# Is it possible to reduce the duplication in this simple query?

I'm new to SQL and so this is probably a stupid question but can I reduce the duplication in this query? My actual query involves more complex expressions. Right now I'm just doing string concatenation from the language I'm using to generate the long query but I think there must be a way to do this with plain SQL?

``````select
x + y as a,
x + z as b,
(x + y) / (x + z) as c
from
integers
order by
z + (x + y) / (x + z) desc
limit
10;
``````

What I'd like:

``````select
x + y as a,
x + z as b,
a / b as c
from
integers
order by
z + c desc
limit
10;

-- Fails with: Query Error: error: column "a" does not exist
``````

Sample table:

``````create table integers as
select x, y, z
from
generate_series(1, 10) x,
generate_series(x, 10) y,
generate_series(y, 10) z;
``````
• Does this answer your question? MySQL "case as column" question in WHERE clause Mar 6, 2021 at 13:53
• Why not `order by c desc`? Mar 7, 2021 at 8:40
• @ypercubeᵀᴹ: Excellent point! Mar 7, 2021 at 12:54
• @ypercubeᵀᴹ this was just an example of the kind of thing I wanted to do :) Mar 7, 2021 at 12:57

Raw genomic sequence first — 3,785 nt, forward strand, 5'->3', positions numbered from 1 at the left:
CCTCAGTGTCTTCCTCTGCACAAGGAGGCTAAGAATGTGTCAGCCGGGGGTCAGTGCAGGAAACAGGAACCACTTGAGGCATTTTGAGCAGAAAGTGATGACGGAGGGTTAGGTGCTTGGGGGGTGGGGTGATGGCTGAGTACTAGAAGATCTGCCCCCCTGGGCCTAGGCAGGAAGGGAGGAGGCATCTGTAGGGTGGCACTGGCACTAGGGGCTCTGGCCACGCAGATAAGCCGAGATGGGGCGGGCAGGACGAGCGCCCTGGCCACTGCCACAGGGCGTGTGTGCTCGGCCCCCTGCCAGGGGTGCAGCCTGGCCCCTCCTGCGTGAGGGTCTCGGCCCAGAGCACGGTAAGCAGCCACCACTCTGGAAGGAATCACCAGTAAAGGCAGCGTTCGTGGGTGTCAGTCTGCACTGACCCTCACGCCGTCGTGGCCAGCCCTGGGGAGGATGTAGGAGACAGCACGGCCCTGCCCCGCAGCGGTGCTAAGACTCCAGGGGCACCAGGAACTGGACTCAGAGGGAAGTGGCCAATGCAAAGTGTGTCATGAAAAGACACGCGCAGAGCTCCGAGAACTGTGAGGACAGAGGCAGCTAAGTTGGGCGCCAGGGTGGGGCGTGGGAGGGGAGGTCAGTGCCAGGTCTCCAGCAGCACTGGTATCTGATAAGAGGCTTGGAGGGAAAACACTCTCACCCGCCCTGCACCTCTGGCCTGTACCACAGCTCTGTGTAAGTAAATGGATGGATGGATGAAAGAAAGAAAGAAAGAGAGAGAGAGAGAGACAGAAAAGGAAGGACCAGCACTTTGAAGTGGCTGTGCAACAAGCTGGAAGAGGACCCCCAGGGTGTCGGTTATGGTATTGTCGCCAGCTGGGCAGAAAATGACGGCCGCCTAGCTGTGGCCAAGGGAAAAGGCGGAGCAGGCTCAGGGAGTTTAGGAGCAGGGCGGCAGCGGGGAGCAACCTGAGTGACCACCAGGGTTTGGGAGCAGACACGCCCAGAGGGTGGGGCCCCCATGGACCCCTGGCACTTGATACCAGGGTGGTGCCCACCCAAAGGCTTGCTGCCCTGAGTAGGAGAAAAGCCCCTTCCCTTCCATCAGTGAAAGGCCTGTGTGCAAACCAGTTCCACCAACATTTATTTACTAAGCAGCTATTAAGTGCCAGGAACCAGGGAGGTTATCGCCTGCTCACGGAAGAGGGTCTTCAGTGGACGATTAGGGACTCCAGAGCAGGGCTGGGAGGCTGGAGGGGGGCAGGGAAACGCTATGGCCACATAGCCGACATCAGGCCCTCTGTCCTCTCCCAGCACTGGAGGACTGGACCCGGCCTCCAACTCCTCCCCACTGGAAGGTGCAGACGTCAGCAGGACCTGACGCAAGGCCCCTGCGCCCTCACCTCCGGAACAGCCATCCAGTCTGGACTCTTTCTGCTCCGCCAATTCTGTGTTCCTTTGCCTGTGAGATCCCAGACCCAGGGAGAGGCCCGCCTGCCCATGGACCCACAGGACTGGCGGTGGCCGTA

Two levels of derived tables (subquery or CTE) to avoid all repeated calculations:

``````SELECT a, b, c
FROM  (
SELECT z, a, b, a / b AS c
FROM (
SELECT z
, x + y AS a
, x + z AS b
FROM   integers
) i
) i
ORDER  BY  z + c DESC
LIMIT  10;
``````

With simple expressions, it won't matter for performance.
What might matter with repeating more expensive expressions is that all involved functions have (correct!) volatility `STABLE` or `IMMUTABLE`. See:

• Thanks I understand how this one would avoid all repeated calculations. For simple expressions, can this actually be slower than my original query? Is Postgres (and other databases) smart enough to optimize this? (If I write this kind of code in a normal programming language, creating intermediary data structures, it'll be terribly inefficient.) Mar 7, 2021 at 12:53
• @user225326: The Postgres query planner / optimizer rearranges things quite a bit, and verbose queries often end up in a very simple query plan. Compare `EXPLAIN` output to see resulting differences. And the ultimate judge will be effective execution times. Mar 7, 2021 at 12:59